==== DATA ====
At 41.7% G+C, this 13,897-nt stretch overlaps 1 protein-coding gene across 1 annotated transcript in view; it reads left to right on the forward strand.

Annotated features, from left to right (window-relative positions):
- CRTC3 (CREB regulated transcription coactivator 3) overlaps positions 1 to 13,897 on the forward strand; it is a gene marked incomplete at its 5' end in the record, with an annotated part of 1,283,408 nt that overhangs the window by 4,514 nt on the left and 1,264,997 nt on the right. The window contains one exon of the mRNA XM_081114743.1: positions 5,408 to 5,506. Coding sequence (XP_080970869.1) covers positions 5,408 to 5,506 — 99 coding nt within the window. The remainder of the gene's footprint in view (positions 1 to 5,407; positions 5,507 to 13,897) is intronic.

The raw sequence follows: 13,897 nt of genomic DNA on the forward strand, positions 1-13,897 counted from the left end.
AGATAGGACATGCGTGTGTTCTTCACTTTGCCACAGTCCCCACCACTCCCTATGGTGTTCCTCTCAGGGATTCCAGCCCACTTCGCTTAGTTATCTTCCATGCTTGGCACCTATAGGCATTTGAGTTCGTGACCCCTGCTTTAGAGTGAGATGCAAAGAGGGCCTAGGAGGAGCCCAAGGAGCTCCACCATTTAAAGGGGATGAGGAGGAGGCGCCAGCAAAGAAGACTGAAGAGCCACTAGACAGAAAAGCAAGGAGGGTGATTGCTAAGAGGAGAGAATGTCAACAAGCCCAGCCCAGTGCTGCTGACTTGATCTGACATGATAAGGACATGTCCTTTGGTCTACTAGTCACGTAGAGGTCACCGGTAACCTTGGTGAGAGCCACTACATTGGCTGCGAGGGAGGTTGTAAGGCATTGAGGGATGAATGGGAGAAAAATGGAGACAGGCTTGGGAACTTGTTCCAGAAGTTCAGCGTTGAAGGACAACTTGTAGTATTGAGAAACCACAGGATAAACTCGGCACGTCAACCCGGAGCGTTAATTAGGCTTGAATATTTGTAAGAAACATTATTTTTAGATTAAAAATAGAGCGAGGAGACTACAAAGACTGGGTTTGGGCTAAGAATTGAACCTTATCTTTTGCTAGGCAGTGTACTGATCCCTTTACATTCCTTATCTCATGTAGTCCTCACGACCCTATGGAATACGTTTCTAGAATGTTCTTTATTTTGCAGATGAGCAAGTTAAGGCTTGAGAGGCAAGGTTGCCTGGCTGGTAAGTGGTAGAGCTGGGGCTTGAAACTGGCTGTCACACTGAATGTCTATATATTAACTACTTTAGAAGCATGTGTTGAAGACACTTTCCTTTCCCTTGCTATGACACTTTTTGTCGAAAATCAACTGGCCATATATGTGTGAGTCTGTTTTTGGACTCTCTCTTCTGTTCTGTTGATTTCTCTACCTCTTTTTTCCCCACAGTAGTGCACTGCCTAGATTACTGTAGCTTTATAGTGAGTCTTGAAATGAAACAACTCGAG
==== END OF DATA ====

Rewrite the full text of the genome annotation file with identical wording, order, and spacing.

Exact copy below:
At 41.7% G+C, this 13,897-nt stretch overlaps 1 protein-coding gene across 1 annotated transcript in view; it reads left to right on the forward strand.

Annotated features, from left to right (window-relative positions):
- CRTC3 (CREB regulated transcription coactivator 3) overlaps positions 1 to 13,897 on the forward strand; it is a gene marked incomplete at its 5' end in the record, with an annotated part of 1,283,408 nt that overhangs the window by 4,514 nt on the left and 1,264,997 nt on the right. The window contains one exon of the mRNA XM_081114743.1: positions 5,408 to 5,506. Coding sequence (XP_080970869.1) covers positions 5,408 to 5,506 — 99 coding nt within the window. The remainder of the gene's footprint in view (positions 1 to 5,407; positions 5,507 to 13,897) is intronic.

The raw sequence follows: 13,897 nt of genomic DNA on the forward strand, positions 1-13,897 counted from the left end.
AGATAGGACATGCGTGTGTTCTTCACTTTGCCACAGTCCCCACCACTCCCTATGGTGTTCCTCTCAGGGATTCCAGCCCACTTCGCTTAGTTATCTTCCATGCTTGGCACCTATAGGCATTTGAGTTCGTGACCCCTGCTTTAGAGTGAGATGCAAAGAGGGCCTAGGAGGAGCCCAAGGAGCTCCACCATTTAAAGGGGATGAGGAGGAGGCGCCAGCAAAGAAGACTGAAGAGCCACTAGACAGAAAAGCAAGGAGGGTGATTGCTAAGAGGAGAGAATGTCAACAAGCCCAGCCCAGTGCTGCTGACTTGATCTGACATGATAAGGACATGTCCTTTGGTCTACTAGTCACGTAGAGGTCACCGGTAACCTTGGTGAGAGCCACTACATTGGCTGCGAGGGAGGTTGTAAGGCATTGAGGGATGAATGGGAGAAAAATGGAGACAGGCTTGGGAACTTGTTCCAGAAGTTCAGCGTTGAAGGACAACTTGTAGTATTGAGAAACCACAGGATAAACTCGGCACGTCAACCCGGAGCGTTAATTAGGCTTGAATATTTGTAAGAAACATTATTTTTAGATTAAAAATAGAGCGAGGAGACTACAAAGACTGGGTTTGGGCTAAGAATTGAACCTTATCTTTTGCTAGGCAGTGTACTGATCCCTTTACATTCCTTATCTCATGTAGTCCTCACGACCCTATGGAATACGTTTCTAGAATGTTCTTTATTTTGCAGATGAGCAAGTTAAGGCTTGAGAGGCAAGGTTGCCTGGCTGGTAAGTGGTAGAGCTGGGGCTTGAAACTGGCTGTCACACTGAATGTCTATATATTAACTACTTTAGAAGCATGTGTTGAAGACACTTTCCTTTCCCTTGCTATGACACTTTTTGTCGAAAATCAACTGGCCATATATGTGTGAGTCTGTTTTTGGACTCTCTCTTCTGTTCTGTTGATTTCTCTACCTCTTTTTTCCCCACAGTAGTGCACTGCCTAGATTACTGTAGCTTTATAGTGAGTCTTGAAATGAAACAACTCGAG